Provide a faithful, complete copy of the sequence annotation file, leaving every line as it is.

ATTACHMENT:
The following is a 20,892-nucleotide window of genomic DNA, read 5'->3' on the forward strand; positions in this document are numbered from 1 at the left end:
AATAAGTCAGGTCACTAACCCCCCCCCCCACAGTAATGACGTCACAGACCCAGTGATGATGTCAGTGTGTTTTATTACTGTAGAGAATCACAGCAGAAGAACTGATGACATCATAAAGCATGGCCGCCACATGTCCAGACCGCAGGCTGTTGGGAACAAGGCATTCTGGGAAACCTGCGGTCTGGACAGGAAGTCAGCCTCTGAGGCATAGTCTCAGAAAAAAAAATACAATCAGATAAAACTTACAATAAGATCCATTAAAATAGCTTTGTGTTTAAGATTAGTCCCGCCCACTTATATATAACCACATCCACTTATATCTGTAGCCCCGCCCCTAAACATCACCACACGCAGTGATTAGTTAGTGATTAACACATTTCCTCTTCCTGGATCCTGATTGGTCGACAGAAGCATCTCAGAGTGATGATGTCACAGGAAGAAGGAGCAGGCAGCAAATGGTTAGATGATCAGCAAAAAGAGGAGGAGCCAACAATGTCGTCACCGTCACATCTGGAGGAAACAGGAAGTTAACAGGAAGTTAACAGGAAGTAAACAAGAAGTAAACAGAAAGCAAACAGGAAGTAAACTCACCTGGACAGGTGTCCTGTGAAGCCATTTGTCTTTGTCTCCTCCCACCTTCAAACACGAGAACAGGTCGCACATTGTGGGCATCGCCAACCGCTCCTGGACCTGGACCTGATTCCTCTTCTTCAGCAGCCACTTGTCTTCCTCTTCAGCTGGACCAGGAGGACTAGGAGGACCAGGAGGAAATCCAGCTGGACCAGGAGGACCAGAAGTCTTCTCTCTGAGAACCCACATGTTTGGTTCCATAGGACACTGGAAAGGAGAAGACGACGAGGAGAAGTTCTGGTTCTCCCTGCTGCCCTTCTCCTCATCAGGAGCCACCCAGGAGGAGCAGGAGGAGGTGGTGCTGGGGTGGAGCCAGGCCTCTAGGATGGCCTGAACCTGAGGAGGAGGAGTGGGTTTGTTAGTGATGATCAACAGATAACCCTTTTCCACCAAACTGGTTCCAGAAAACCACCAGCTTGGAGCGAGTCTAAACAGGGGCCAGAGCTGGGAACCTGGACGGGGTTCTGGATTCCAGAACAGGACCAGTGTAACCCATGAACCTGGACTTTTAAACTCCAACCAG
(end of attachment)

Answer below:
The following is a 20,892-nucleotide window of genomic DNA, read 5'->3' on the forward strand; positions in this document are numbered from 1 at the left end:
AATAAGTCAGGTCACTAACCCCCCCCCCCACAGTAATGACGTCACAGACCCAGTGATGATGTCAGTGTGTTTTATTACTGTAGAGAATCACAGCAGAAGAACTGATGACATCATAAAGCATGGCCGCCACATGTCCAGACCGCAGGCTGTTGGGAACAAGGCATTCTGGGAAACCTGCGGTCTGGACAGGAAGTCAGCCTCTGAGGCATAGTCTCAGAAAAAAAAATACAATCAGATAAAACTTACAATAAGATCCATTAAAATAGCTTTGTGTTTAAGATTAGTCCCGCCCACTTATATATAACCACATCCACTTATATCTGTAGCCCCGCCCCTAAACATCACCACACGCAGTGATTAGTTAGTGATTAACACATTTCCTCTTCCTGGATCCTGATTGGTCGACAGAAGCATCTCAGAGTGATGATGTCACAGGAAGAAGGAGCAGGCAGCAAATGGTTAGATGATCAGCAAAAAGAGGAGGAGCCAACAATGTCGTCACCGTCACATCTGGAGGAAACAGGAAGTTAACAGGAAGTTAACAGGAAGTAAACAAGAAGTAAACAGAAAGCAAACAGGAAGTAAACTCACCTGGACAGGTGTCCTGTGAAGCCATTTGTCTTTGTCTCCTCCCACCTTCAAACACGAGAACAGGTCGCACATTGTGGGCATCGCCAACCGCTCCTGGACCTGGACCTGATTCCTCTTCTTCAGCAGCCACTTGTCTTCCTCTTCAGCTGGACCAGGAGGACTAGGAGGACCAGGAGGAAATCCAGCTGGACCAGGAGGACCAGAAGTCTTCTCTCTGAGAACCCACATGTTTGGTTCCATAGGACACTGGAAAGGAGAAGACGACGAGGAGAAGTTCTGGTTCTCCCTGCTGCCCTTCTCCTCATCAGGAGCCACCCAGGAGGAGCAGGAGGAGGTGGTGCTGGGGTGGAGCCAGGCCTCTAGGATGGCCTGAACCTGAGGAGGAGGAGTGGGTTTGTTAGTGATGATCAACAGATAACCCTTTTCCACCAAACTGGTTCCAGAAAACCACCAGCTTGGAGCGAGTCTAAACAGGGGCCAGAGCTGGGAACCTGGACGGGGTTCTGGATTCCAGAACAGGACCAGTGTAACCCATGAACCTGGACTTTTAAACTCCAACCAG